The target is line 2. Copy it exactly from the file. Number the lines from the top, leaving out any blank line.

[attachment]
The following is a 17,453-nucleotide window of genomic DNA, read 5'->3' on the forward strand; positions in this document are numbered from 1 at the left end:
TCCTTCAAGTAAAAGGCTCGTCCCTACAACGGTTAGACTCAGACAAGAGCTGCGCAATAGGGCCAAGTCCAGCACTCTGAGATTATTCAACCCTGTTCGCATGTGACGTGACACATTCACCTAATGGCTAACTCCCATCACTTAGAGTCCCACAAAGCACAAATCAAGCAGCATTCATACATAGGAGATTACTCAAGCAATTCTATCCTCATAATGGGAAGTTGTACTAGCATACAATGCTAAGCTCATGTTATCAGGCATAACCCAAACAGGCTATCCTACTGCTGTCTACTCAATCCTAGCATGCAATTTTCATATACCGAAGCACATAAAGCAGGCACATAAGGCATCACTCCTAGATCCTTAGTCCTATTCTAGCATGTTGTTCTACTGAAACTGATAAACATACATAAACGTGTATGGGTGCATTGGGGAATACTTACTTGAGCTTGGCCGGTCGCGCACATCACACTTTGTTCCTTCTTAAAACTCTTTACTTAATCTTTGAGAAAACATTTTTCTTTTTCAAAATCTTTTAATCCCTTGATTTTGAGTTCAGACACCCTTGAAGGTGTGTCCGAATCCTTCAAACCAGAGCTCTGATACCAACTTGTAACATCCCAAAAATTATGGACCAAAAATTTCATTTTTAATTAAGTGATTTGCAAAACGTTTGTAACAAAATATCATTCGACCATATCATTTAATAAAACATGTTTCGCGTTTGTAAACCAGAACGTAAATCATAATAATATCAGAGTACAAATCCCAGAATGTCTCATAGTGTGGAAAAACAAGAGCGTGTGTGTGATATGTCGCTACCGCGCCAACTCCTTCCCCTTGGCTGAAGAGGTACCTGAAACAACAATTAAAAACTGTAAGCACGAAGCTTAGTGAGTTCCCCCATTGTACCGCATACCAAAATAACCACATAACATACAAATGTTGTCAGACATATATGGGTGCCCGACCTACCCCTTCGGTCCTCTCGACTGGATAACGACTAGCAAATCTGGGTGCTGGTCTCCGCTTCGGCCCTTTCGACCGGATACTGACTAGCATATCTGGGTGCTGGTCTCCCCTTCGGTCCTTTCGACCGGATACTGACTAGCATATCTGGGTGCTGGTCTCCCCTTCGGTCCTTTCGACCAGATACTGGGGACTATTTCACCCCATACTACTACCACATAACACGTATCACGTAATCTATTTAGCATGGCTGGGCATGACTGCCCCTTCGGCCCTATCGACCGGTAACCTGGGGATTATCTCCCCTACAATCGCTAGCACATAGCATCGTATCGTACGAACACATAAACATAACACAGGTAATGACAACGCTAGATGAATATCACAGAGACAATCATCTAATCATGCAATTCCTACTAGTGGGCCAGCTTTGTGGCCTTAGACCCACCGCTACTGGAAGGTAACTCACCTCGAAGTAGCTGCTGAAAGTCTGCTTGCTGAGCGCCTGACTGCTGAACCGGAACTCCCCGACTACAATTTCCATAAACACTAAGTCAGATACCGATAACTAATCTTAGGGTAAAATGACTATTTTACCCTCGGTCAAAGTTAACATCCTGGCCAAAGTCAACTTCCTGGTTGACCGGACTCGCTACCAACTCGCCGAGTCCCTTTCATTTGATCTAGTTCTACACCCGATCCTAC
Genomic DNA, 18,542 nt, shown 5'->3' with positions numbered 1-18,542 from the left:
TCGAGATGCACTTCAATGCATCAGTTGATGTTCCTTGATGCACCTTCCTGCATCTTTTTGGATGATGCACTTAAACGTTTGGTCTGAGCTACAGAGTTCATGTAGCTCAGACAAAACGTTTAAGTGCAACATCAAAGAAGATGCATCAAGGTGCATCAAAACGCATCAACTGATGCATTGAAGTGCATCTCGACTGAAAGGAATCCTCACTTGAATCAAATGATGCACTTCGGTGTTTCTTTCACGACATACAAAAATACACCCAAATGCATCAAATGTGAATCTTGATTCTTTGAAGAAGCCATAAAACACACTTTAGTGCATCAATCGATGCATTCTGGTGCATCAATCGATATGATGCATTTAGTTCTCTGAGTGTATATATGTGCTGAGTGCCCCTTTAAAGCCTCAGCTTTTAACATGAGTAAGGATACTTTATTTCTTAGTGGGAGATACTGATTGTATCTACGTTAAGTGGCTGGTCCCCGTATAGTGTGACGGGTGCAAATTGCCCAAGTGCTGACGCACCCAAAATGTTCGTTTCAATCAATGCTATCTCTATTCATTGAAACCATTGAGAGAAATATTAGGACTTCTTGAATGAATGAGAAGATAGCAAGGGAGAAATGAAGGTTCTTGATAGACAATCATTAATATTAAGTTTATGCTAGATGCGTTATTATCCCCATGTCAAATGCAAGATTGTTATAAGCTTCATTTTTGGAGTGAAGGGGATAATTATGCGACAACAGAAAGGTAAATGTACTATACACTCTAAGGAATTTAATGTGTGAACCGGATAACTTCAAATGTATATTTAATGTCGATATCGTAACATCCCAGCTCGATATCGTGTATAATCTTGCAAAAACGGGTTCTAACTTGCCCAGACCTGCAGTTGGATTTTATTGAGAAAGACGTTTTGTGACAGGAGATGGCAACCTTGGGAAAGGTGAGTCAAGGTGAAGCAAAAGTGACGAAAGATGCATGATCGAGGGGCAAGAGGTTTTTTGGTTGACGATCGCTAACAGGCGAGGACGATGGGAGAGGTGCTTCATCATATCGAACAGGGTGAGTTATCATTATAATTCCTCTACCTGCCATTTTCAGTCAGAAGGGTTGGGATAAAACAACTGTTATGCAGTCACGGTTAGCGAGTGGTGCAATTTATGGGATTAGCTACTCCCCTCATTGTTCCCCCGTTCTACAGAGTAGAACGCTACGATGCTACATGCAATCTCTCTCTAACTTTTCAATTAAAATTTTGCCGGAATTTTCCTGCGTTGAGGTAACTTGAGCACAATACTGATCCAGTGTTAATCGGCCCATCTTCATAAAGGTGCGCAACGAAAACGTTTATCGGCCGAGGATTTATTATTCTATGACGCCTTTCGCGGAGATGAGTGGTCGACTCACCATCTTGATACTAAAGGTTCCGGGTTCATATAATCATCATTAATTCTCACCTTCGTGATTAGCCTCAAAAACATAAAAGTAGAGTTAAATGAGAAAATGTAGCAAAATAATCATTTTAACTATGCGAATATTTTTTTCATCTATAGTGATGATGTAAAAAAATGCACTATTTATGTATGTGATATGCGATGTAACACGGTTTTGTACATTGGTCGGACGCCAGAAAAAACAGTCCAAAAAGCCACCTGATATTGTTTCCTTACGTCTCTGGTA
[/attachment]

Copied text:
TCCTTCAAGTAAAAGGCTCGTCCCTACAACGGTTAGACTCAGACAAGAGCTGCGCAATAGGGCCAAGTCCAGCACTCTGAGATTATTCAACCCTGTTCGCATGTGACGTGACACATTCACCTAATGGCTAACTCCCATCACTTAGAGTCCCACAAAGCACAAATCAAGCAGCATTCATACATAGGAGATTACTCAAGCAATTCTATCCTCATAATGGGAAGTTGTACTAGCATACAATGCTAAGCTCATGTTATCAGGCATAACCCAAACAGGCTATCCTACTGCTGTCTACTCAATCCTAGCATGCAATTTTCATATACCGAAGCACATAAAGCAGGCACATAAGGCATCACTCCTAGATCCTTAGTCCTATTCTAGCATGTTGTTCTACTGAAACTGATAAACATACATAAACGTGTATGGGTGCATTGGGGAATACTTACTTGAGCTTGGCCGGTCGCGCACATCACACTTTGTTCCTTCTTAAAACTCTTTACTTAATCTTTGAGAAAACATTTTTCTTTTTCAAAATCTTTTAATCCCTTGATTTTGAGTTCAGACACCCTTGAAGGTGTGTCCGAATCCTTCAAACCAGAGCTCTGATACCAACTTGTAACATCCCAAAAATTATGGACCAAAAATTTCATTTTTAATTAAGTGATTTGCAAAACGTTTGTAACAAAATATCATTCGACCATATCATTTAATAAAACATGTTTCGCGTTTGTAAACCAGAACGTAAATCATAATAATATCAGAGTACAAATCCCAGAATGTCTCATAGTGTGGAAAAACAAGAGCGTGTGTGTGATATGTCGCTACCGCGCCAACTCCTTCCCCTTGGCTGAAGAGGTACCTGAAACAACAATTAAAAACTGTAAGCACGAAGCTTAGTGAGTTCCCCCATTGTACCGCATACCAAAATAACCACATAACATACAAATGTTGTCAGACATATATGGGTGCCCGACCTACCCCTTCGGTCCTCTCGACTGGATAACGACTAGCAAATCTGGGTGCTGGTCTCCGCTTCGGCCCTTTCGACCGGATACTGACTAGCATATCTGGGTGCTGGTCTCCCCTTCGGTCCTTTCGACCGGATACTGACTAGCATATCTGGGTGCTGGTCTCCCCTTCGGTCCTTTCGACCAGATACTGGGGACTATTTCACCCCATACTACTACCACATAACACGTATCACGTAATCTATTTAGCATGGCTGGGCATGACTGCCCCTTCGGCCCTATCGACCGGTAACCTGGGGATTATCTCCCCTACAATCGCTAGCACATAGCATCGTATCGTACGAACACATAAACATAACACAGGTAATGACAACGCTAGATGAATATCACAGAGACAATCATCTAATCATGCAATTCCTACTAGTGGGCCAGCTTTGTGGCCTTAGACCCACCGCTACTGGAAGGTAACTCACCTCGAAGTAGCTGCTGAAAGTCTGCTTGCTGAGCGCCTGACTGCTGAACCGGAACTCCCCGACTACAATTTCCATAAACACTAAGTCAGATACCGATAACTAATCTTAGGGTAAAATGACTATTTTACCCTCGGTCAAAGTTAACATCCTGGCCAAAGTCAACTTCCTGGTTGACCGGACTCGCTACCAACTCGCCGAGTCCCTTTCATTTGATCTAGTTCTACACCCGATCCTAC